February 13, 2012
Diamond in the Rough is a jewelry company that recently launched a redesigned site and refreshed brand. My team and I did the design and development of the site and it features what has proved to be a controversial tactic: to browse their product inventory, the user must create an account.
Why We Built a Walled Garden
Collecting user email addresses makes great business sense for all sorts of companies, but for Diamond in the Rough, it’s exceptionally important. Buying an engagement ring is a very long-tail purchase, typically taking 6-9 months of research. Email allows DITR to keep in contact throughout that research process and stay in the front of the user’s mind. We made the decision to do the walled garden pretty early on since we wanted to get and keep users engaged in the site and the brand.
Why We Almost Pulled the Plug
When we made the decision to do the walled garden, we weren’t totally comfortable with it ourselves. On one hand, users are getting used to this type of ecommerce situation with Gilt, Fab, Lot18, etc. On the other hand, those sites give you access to a deal on the goods they sell, creating a sense of exclusivity. Since every one of DITR’s products is unique (every rough diamond is different), we were betting DITR is positioned somewhere in the middle of these membership sites and a more common ecommerce store.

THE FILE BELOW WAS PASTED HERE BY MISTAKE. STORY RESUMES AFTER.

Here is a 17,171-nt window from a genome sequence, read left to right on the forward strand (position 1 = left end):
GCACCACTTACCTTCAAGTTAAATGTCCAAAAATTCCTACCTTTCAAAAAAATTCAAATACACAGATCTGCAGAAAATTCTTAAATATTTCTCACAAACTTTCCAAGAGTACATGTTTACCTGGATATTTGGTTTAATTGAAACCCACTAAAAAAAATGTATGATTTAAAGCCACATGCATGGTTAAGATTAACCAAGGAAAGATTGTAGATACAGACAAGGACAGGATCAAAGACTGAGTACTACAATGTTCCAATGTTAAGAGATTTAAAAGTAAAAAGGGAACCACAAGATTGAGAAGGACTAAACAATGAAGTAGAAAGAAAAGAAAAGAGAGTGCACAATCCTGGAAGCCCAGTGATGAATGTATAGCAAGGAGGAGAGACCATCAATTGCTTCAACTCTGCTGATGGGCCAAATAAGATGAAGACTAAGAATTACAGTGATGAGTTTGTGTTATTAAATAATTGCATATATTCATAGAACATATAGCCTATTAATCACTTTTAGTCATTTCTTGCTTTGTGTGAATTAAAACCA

Still, we weren’t sure. DITR’s CEO was losing sleep at night about the wall and at one point, we debated switching the account creation requirement to just a newsletter signup. Despite all that and our friends we polled unanimously hating the registration requirement, we decided to forge ahead and be ready to pull the plug if users were turning away in droves.
Launch and Aftermath
Fortunately and amazingly, all of our fear and all of the discouragement we heard was unfounded. Users immediately started plugging in their email addresses to gain access to the inventory. We were shocked and amazed that our big gamble worked. After 2 weeks, DITR had collected 1,200 email addresses. That is definitely a successful number in our eyes.
The Problem With Opinions
Opinions and gut instincts are very important in decision making. It’s the quickest way to make a decision. Unfortunately, in this situation, nearly everyone thought we were crazy for our tactic. Failure was the popular opinion, but we wanted to test it anyway. In the end, the data disproved the majority of the opinions and validated the feelings of the minority.
Data is the ultimate proving ground for ideas. Do whatever you can to get useful data on any grey areas for your product so you can make definitive decisions and move on to the other challenges in front of you.